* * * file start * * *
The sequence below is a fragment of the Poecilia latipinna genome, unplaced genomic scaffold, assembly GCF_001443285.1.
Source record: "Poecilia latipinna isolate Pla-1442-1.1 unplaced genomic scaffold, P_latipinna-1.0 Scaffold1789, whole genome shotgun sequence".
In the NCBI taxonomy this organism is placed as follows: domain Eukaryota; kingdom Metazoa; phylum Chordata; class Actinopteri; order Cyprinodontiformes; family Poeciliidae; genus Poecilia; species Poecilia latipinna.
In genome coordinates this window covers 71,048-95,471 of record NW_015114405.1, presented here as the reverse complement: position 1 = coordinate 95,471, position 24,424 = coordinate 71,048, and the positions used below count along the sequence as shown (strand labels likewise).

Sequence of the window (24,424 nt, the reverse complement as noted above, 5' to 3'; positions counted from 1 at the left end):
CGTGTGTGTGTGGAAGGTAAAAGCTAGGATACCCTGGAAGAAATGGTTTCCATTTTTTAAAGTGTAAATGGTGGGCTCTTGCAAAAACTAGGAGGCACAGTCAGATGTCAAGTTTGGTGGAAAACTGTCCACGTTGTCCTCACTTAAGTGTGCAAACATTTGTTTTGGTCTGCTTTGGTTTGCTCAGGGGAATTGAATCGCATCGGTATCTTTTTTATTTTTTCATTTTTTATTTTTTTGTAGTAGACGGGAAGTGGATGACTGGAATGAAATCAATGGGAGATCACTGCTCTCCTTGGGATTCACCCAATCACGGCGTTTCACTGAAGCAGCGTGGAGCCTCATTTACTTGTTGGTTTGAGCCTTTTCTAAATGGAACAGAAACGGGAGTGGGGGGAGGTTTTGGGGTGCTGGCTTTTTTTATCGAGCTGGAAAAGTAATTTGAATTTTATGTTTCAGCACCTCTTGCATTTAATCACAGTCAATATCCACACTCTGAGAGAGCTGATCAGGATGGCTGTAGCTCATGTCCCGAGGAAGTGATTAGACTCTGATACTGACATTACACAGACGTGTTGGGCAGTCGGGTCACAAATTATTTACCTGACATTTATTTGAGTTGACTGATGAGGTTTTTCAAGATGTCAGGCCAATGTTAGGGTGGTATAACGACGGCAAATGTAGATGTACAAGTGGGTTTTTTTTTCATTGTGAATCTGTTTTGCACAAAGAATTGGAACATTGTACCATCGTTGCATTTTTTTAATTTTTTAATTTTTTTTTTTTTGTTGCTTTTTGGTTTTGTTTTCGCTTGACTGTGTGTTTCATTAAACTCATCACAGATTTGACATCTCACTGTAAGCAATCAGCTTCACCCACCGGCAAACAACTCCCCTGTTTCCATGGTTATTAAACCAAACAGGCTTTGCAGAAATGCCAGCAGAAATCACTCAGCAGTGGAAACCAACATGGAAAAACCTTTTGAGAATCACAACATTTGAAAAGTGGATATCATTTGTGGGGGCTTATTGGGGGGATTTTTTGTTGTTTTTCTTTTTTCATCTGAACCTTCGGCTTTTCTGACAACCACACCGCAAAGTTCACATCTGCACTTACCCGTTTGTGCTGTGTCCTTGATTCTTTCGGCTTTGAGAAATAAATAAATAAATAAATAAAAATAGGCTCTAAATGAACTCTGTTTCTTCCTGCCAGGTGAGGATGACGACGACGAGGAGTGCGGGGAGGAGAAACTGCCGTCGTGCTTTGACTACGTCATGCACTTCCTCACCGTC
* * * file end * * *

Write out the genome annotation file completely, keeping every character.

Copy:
The sequence below is a fragment of the Poecilia latipinna genome, unplaced genomic scaffold, assembly GCF_001443285.1.
Source record: "Poecilia latipinna isolate Pla-1442-1.1 unplaced genomic scaffold, P_latipinna-1.0 Scaffold1789, whole genome shotgun sequence".
In the NCBI taxonomy this organism is placed as follows: domain Eukaryota; kingdom Metazoa; phylum Chordata; class Actinopteri; order Cyprinodontiformes; family Poeciliidae; genus Poecilia; species Poecilia latipinna.
In genome coordinates this window covers 71,048-95,471 of record NW_015114405.1, presented here as the reverse complement: position 1 = coordinate 95,471, position 24,424 = coordinate 71,048, and the positions used below count along the sequence as shown (strand labels likewise).

Sequence of the window (24,424 nt, the reverse complement as noted above, 5' to 3'; positions counted from 1 at the left end):
CGTGTGTGTGTGGAAGGTAAAAGCTAGGATACCCTGGAAGAAATGGTTTCCATTTTTTAAAGTGTAAATGGTGGGCTCTTGCAAAAACTAGGAGGCACAGTCAGATGTCAAGTTTGGTGGAAAACTGTCCACGTTGTCCTCACTTAAGTGTGCAAACATTTGTTTTGGTCTGCTTTGGTTTGCTCAGGGGAATTGAATCGCATCGGTATCTTTTTTATTTTTTCATTTTTTATTTTTTTGTAGTAGACGGGAAGTGGATGACTGGAATGAAATCAATGGGAGATCACTGCTCTCCTTGGGATTCACCCAATCACGGCGTTTCACTGAAGCAGCGTGGAGCCTCATTTACTTGTTGGTTTGAGCCTTTTCTAAATGGAACAGAAACGGGAGTGGGGGGAGGTTTTGGGGTGCTGGCTTTTTTTATCGAGCTGGAAAAGTAATTTGAATTTTATGTTTCAGCACCTCTTGCATTTAATCACAGTCAATATCCACACTCTGAGAGAGCTGATCAGGATGGCTGTAGCTCATGTCCCGAGGAAGTGATTAGACTCTGATACTGACATTACACAGACGTGTTGGGCAGTCGGGTCACAAATTATTTACCTGACATTTATTTGAGTTGACTGATGAGGTTTTTCAAGATGTCAGGCCAATGTTAGGGTGGTATAACGACGGCAAATGTAGATGTACAAGTGGGTTTTTTTTTCATTGTGAATCTGTTTTGCACAAAGAATTGGAACATTGTACCATCGTTGCATTTTTTTAATTTTTTAATTTTTTTTTTTTTGTTGCTTTTTGGTTTTGTTTTCGCTTGACTGTGTGTTTCATTAAACTCATCACAGATTTGACATCTCACTGTAAGCAATCAGCTTCACCCACCGGCAAACAACTCCCCTGTTTCCATGGTTATTAAACCAAACAGGCTTTGCAGAAATGCCAGCAGAAATCACTCAGCAGTGGAAACCAACATGGAAAAACCTTTTGAGAATCACAACATTTGAAAAGTGGATATCATTTGTGGGGGCTTATTGGGGGGATTTTTTGTTGTTTTTCTTTTTTCATCTGAACCTTCGGCTTTTCTGACAACCACACCGCAAAGTTCACATCTGCACTTACCCGTTTGTGCTGTGTCCTTGATTCTTTCGGCTTTGAGAAATAAATAAATAAATAAATAAAAATAGGCTCTAAATGAACTCTGTTTCTTCCTGCCAGGTGAGGATGACGACGACGAGGAGTGCGGGGAGGAGAAACTGCCGTCGTGCTTTGACTACGTCATGCACTTCCTCACCGTC